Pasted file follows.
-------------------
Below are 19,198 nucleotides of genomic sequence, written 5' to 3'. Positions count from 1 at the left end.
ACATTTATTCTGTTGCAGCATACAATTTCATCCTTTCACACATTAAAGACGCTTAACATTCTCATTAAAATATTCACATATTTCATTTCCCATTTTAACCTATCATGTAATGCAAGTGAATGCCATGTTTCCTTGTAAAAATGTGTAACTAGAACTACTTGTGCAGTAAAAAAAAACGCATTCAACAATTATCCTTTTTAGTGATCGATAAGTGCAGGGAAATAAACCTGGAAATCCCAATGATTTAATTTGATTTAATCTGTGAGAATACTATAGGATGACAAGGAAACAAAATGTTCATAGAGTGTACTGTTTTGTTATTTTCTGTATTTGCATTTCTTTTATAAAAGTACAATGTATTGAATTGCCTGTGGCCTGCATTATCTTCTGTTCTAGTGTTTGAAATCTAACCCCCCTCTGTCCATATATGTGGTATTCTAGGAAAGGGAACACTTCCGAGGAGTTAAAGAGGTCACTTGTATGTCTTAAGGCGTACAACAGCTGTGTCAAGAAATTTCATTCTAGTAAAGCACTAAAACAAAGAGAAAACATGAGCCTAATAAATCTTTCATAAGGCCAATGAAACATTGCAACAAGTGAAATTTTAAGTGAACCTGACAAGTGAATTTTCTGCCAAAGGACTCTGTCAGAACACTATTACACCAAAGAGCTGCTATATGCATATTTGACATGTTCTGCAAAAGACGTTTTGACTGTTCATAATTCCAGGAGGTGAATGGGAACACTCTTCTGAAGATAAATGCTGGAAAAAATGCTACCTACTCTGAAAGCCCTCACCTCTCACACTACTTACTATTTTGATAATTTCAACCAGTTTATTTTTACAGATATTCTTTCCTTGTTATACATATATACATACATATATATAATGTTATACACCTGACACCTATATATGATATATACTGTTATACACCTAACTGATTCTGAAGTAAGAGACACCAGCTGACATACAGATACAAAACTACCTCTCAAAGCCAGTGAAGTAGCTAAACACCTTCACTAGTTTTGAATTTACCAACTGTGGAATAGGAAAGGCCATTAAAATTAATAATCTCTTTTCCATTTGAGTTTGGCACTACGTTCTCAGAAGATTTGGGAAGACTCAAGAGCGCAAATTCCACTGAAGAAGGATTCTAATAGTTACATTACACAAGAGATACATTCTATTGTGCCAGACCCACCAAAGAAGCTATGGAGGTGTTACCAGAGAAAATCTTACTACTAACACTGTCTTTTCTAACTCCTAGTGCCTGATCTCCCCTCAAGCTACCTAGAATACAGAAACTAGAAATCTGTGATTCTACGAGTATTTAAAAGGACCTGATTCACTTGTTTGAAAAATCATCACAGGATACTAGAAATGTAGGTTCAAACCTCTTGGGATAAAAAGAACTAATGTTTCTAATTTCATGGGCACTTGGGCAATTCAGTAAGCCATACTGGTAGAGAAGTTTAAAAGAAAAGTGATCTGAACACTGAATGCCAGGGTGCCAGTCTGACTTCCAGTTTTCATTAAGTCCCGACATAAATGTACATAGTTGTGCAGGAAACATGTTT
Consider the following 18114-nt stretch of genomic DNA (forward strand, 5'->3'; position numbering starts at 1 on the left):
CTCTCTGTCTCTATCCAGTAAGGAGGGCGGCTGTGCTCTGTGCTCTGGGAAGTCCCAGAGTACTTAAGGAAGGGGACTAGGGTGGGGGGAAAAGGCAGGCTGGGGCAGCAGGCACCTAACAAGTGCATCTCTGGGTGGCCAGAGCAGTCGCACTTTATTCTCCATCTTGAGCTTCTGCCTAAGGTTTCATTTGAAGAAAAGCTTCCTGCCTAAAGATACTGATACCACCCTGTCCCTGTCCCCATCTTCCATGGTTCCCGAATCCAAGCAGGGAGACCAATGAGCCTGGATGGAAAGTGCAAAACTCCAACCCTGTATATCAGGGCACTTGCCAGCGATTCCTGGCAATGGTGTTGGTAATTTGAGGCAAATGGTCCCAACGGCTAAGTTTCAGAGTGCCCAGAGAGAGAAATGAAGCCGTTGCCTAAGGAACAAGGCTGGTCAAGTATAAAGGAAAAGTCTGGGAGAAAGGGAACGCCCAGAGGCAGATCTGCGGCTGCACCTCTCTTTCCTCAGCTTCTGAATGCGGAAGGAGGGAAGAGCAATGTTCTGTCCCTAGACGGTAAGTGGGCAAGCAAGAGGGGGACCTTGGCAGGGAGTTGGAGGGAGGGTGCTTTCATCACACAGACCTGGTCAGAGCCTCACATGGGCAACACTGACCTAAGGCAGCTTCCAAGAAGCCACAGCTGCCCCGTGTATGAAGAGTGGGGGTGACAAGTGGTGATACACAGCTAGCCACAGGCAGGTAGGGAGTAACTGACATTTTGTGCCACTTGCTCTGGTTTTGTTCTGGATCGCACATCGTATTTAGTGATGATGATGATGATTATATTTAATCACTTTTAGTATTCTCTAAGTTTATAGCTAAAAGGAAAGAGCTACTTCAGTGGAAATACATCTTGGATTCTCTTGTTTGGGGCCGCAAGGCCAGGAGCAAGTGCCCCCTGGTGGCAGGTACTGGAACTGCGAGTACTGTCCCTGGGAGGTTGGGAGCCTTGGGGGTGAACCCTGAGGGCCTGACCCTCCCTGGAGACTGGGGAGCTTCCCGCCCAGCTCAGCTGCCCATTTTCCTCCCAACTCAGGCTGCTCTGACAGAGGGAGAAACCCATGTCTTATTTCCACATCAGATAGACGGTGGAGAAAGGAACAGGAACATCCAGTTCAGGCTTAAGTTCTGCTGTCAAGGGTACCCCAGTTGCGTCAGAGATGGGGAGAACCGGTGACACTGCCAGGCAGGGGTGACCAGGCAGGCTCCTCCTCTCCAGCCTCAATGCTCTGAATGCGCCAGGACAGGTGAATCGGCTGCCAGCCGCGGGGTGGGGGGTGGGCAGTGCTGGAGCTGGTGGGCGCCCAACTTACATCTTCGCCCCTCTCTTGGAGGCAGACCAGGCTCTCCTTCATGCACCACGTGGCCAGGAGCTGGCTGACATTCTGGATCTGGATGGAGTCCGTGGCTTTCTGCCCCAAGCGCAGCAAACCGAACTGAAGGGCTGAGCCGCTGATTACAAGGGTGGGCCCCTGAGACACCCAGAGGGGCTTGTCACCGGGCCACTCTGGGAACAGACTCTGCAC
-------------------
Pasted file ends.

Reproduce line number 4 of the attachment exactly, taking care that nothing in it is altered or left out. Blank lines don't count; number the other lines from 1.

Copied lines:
CTCTCTGTCTCTATCCAGTAAGGAGGGCGGCTGTGCTCTGTGCTCTGGGAAGTCCCAGAGTACTTAAGGAAGGGGACTAGGGTGGGGGGAAAAGGCAGGCTGGGGCAGCAGGCACCTAACAAGTGCATCTCTGGGTGGCCAGAGCAGTCGCACTTTATTCTCCATCTTGAGCTTCTGCCTAAGGTTTCATTTGAAGAAAAGCTTCCTGCCTAAAGATACTGATACCACCCTGTCCCTGTCCCCATCTTCCATGGTTCCCGAATCCAAGCAGGGAGACCAATGAGCCTGGATGGAAAGTGCAAAACTCCAACCCTGTATATCAGGGCACTTGCCAGCGATTCCTGGCAATGGTGTTGGTAATTTGAGGCAAATGGTCCCAACGGCTAAGTTTCAGAGTGCCCAGAGAGAGAAATGAAGCCGTTGCCTAAGGAACAAGGCTGGTCAAGTATAAAGGAAAAGTCTGGGAGAAAGGGAACGCCCAGAGGCAGATCTGCGGCTGCACCTCTCTTTCCTCAGCTTCTGAATGCGGAAGGAGGGAAGAGCAATGTTCTGTCCCTAGACGGTAAGTGGGCAAGCAAGAGGGGGACCTTGGCAGGGAGTTGGAGGGAGGGTGCTTTCATCACACAGACCTGGTCAGAGCCTCACATGGGCAACACTGACCTAAGGCAGCTTCCAAGAAGCCACAGCTGCCCCGTGTATGAAGAGTGGGGGTGACAAGTGGTGATACACAGCTAGCCACAGGCAGGTAGGGAGTAACTGACATTTTGTGCCACTTGCTCTGGTTTTGTTCTGGATCGCACATCGTATTTAGTGATGATGATGATGATTATATTTAATCACTTTTAGTATTCTCTAAGTTTATAGCTAAAAGGAAAGAGCTACTTCAGTGGAAATACATCTTGGATTCTCTTGTTTGGGGCCGCAAGGCCAGGAGCAAGTGCCCCCTGGTGGCAGGTACTGGAACTGCGAGTACTGTCCCTGGGAGGTTGGGAGCCTTGGGGGTGAACCCTGAGGGCCTGACCCTCCCTGGAGACTGGGGAGCTTCCCGCCCAGCTCAGCTGCCCATTTTCCTCCCAACTCAGGCTGCTCTGACAGAGGGAGAAACCCATGTCTTATTTCCACATCAGATAGACGGTGGAGAAAGGAACAGGAACATCCAGTTCAGGCTTAAGTTCTGCTGTCAAGGGTACCCCAGTTGCGTCAGAGATGGGGAGAACCGGTGACACTGCCAGGCAGGGGTGACCAGGCAGGCTCCTCCTCTCCAGCCTCAATGCTCTGAATGCGCCAGGACAGGTGAATCGGCTGCCAGCCGCGGGGTGGGGGGTGGGCAGTGCTGGAGCTGGTGGGCGCCCAACTTACATCTTCGCCCCTCTCTTGGAGGCAGACCAGGCTCTCCTTCATGCACCACGTGGCCAGGAGCTGGCTGACATTCTGGATCTGGATGGAGTCCGTGGCTTTCTGCCCCAAGCGCAGCAAACCGAACTGAAGGGCTGAGCCGCTGATTACAAGGGTGGGCCCCTGAGACACCCAGAGGGGCTTGTCACCGGGCCACTCTGGGAACAGACTCTGCAC